Crystal Structure of the Mammalian GIRK2 K+ Channel and Gating Regulation by G Proteins, PIP2, and Sodium

Laboratory of Molecular Neurobiology and Biophysics, Rockefeller University, New York, NY 10065, USA.
Cell (Impact Factor: 32.24). 09/2011; 147(1):199-208. DOI: 10.1016/j.cell.2011.07.046
Source: PubMed


G protein-gated K(+) channels (Kir3.1-Kir3.4) control electrical excitability in many different cells. Among their functions relevant to human physiology and disease, they regulate the heart rate and govern a wide range of neuronal activities. Here, we present the first crystal structures of a G protein-gated K(+) channel. By comparing the wild-type structure to that of a constitutively active mutant, we identify a global conformational change through which G proteins could open a G loop gate in the cytoplasmic domain. The structures of both channels in the absence and presence of PIP(2) suggest that G proteins open only the G loop gate in the absence of PIP(2), but in the presence of PIP(2) the G loop gate and a second inner helix gate become coupled, so that both gates open. We also identify a strategically located Na(+) ion-binding site, which would allow intracellular Na(+) to modulate GIRK channel activity. These data provide a structural basis for understanding multiligand regulation of GIRK channel gating.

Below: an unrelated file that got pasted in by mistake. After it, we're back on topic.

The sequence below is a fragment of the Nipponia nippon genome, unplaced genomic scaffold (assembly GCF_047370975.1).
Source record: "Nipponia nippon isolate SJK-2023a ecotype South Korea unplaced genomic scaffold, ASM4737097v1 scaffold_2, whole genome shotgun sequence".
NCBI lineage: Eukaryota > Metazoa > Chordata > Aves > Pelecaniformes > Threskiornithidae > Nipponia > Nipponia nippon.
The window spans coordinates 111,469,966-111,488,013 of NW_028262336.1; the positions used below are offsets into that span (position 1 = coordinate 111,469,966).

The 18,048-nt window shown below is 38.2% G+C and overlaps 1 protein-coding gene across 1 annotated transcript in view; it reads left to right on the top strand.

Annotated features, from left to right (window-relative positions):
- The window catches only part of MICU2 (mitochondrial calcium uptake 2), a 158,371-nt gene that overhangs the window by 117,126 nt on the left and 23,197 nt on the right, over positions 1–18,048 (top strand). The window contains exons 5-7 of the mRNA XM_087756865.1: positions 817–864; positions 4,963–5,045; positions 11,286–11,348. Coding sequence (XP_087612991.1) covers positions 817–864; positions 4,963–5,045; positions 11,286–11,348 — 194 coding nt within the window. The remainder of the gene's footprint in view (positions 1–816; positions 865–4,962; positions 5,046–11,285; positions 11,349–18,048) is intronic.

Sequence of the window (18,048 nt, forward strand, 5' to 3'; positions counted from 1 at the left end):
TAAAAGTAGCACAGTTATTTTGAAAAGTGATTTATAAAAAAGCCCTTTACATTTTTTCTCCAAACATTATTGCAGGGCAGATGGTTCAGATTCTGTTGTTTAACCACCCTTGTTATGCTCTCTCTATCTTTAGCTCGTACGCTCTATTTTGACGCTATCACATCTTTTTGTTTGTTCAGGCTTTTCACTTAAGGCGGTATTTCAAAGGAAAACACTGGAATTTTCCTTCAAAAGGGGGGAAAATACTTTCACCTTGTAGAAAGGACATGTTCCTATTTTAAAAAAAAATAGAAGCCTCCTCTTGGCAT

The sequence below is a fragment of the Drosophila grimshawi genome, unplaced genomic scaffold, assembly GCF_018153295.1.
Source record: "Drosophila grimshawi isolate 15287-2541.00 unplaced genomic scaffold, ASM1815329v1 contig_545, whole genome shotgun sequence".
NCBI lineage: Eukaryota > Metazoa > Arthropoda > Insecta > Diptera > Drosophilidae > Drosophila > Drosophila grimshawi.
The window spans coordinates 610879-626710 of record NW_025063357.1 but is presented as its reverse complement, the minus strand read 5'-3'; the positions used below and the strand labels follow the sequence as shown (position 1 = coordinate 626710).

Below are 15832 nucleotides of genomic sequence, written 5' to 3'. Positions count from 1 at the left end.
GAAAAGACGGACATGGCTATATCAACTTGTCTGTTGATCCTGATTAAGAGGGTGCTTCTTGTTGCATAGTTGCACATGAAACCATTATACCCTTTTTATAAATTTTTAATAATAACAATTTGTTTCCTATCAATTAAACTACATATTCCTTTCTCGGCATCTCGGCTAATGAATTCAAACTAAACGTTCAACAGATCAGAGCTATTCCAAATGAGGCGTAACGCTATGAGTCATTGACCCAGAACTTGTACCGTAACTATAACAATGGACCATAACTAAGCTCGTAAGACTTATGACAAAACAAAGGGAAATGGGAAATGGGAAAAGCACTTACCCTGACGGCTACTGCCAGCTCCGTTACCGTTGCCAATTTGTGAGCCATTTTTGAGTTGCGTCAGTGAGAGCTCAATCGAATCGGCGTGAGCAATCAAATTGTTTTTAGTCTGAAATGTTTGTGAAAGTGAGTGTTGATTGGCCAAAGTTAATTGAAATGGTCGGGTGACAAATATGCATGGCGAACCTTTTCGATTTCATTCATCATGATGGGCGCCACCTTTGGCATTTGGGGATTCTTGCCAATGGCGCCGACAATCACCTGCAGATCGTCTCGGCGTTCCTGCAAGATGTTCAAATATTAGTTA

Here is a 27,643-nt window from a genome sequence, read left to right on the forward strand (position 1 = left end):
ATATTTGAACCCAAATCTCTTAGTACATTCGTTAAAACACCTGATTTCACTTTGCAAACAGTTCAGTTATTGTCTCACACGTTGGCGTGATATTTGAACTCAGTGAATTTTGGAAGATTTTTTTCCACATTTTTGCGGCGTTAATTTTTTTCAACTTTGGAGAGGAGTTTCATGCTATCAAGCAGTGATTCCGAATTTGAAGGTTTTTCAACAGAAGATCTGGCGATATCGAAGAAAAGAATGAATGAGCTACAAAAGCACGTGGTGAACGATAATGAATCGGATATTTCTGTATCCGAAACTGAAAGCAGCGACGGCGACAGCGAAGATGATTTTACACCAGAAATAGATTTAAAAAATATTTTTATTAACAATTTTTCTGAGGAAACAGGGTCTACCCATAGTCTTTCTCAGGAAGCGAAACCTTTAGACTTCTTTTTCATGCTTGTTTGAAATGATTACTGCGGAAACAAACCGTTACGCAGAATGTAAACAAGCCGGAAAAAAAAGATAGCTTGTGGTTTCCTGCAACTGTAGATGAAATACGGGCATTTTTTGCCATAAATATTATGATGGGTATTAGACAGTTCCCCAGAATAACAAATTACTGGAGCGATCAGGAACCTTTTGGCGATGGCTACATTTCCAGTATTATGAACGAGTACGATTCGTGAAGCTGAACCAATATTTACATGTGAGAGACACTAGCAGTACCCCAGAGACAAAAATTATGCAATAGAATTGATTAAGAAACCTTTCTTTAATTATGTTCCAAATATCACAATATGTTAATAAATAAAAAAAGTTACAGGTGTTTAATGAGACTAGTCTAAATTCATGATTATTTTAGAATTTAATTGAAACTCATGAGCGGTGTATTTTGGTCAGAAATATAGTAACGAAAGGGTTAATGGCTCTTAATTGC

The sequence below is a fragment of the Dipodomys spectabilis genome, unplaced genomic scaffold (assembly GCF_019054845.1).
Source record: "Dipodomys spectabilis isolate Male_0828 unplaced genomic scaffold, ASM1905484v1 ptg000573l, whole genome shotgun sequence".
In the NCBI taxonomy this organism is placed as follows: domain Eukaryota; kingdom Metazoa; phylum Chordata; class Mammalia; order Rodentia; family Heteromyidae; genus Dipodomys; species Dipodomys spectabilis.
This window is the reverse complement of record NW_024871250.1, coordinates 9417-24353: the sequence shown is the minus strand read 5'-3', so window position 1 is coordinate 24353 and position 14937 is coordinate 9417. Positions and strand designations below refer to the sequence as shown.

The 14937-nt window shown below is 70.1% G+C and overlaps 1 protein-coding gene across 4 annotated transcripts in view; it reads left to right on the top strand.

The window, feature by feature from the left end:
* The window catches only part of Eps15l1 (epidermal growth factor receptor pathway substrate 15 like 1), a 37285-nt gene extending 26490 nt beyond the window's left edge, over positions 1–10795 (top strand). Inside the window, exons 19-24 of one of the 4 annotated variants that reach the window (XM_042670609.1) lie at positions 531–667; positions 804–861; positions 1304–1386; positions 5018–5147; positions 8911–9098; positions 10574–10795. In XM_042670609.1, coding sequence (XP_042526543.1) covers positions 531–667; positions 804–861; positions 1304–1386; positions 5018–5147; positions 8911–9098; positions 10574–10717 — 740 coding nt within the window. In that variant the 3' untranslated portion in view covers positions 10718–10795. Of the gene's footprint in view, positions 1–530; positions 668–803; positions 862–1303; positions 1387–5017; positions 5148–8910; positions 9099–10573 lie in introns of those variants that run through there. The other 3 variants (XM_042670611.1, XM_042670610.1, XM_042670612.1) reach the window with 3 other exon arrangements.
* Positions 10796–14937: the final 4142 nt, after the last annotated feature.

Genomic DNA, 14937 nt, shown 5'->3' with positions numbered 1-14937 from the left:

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    • "Through direct interactions, PIP2 modulates the functions of many ion channels (inwardrectifier and voltage-gated K + channels, voltage-gated Ca 2+ channels, cyclic nucleotide-gated channels, etc.) [39-41], and PIP2 has also emerged as a versatile regulator of TRPs [22] [23]. The atomic-level description of the molecular mechanism by which PIP2 regulates channel activity, as well as how PIP2 induces conformation changes in the protein, was determined from crystal structures of a K + channel/PIP2 complex [42] [43]. Apart from the similar general architecture of TRPs, PIPs are likely to be the only common factor regulating these proteins. "

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    • "This is consistent with PIP2 stabilizing the open gate conformation through a mechanism similar to the one described for Kir channels (Hansen, Tao & MacKinnon, 2011; Whorton & MacKinnon, 2011). "
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